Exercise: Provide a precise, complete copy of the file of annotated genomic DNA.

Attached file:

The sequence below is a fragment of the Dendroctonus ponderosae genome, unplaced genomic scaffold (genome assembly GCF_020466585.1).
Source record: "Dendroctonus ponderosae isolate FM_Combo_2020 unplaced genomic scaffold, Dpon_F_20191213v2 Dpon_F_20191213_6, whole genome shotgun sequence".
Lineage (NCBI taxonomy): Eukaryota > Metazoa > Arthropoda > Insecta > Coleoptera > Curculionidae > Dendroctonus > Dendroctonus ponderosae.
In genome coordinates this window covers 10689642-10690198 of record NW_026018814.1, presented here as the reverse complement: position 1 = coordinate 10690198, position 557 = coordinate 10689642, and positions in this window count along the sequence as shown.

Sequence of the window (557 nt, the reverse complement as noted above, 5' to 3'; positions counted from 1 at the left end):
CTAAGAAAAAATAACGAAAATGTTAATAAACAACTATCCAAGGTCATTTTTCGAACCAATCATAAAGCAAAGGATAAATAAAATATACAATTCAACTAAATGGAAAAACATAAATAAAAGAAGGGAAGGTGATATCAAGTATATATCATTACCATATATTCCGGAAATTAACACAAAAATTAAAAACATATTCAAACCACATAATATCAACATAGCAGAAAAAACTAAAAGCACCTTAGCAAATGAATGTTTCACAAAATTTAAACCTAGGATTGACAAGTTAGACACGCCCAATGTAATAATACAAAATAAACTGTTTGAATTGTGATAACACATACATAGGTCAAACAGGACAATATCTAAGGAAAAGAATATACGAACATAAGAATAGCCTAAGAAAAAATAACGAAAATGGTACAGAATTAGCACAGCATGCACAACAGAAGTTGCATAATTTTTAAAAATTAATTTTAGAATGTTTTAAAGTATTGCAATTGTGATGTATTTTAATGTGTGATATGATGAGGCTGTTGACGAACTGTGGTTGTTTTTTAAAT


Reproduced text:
The sequence below is a fragment of the Dendroctonus ponderosae genome, unplaced genomic scaffold (genome assembly GCF_020466585.1).
Source record: "Dendroctonus ponderosae isolate FM_Combo_2020 unplaced genomic scaffold, Dpon_F_20191213v2 Dpon_F_20191213_6, whole genome shotgun sequence".
Lineage (NCBI taxonomy): Eukaryota > Metazoa > Arthropoda > Insecta > Coleoptera > Curculionidae > Dendroctonus > Dendroctonus ponderosae.
In genome coordinates this window covers 10689642-10690198 of record NW_026018814.1, presented here as the reverse complement: position 1 = coordinate 10690198, position 557 = coordinate 10689642, and positions in this window count along the sequence as shown.

Sequence of the window (557 nt, the reverse complement as noted above, 5' to 3'; positions counted from 1 at the left end):
CTAAGAAAAAATAACGAAAATGTTAATAAACAACTATCCAAGGTCATTTTTCGAACCAATCATAAAGCAAAGGATAAATAAAATATACAATTCAACTAAATGGAAAAACATAAATAAAAGAAGGGAAGGTGATATCAAGTATATATCATTACCATATATTCCGGAAATTAACACAAAAATTAAAAACATATTCAAACCACATAATATCAACATAGCAGAAAAAACTAAAAGCACCTTAGCAAATGAATGTTTCACAAAATTTAAACCTAGGATTGACAAGTTAGACACGCCCAATGTAATAATACAAAATAAACTGTTTGAATTGTGATAACACATACATAGGTCAAACAGGACAATATCTAAGGAAAAGAATATACGAACATAAGAATAGCCTAAGAAAAAATAACGAAAATGGTACAGAATTAGCACAGCATGCACAACAGAAGTTGCATAATTTTTAAAAATTAATTTTAGAATGTTTTAAAGTATTGCAATTGTGATGTATTTTAATGTGTGATATGATGAGGCTGTTGACGAACTGTGGTTGTTTTTTAAAT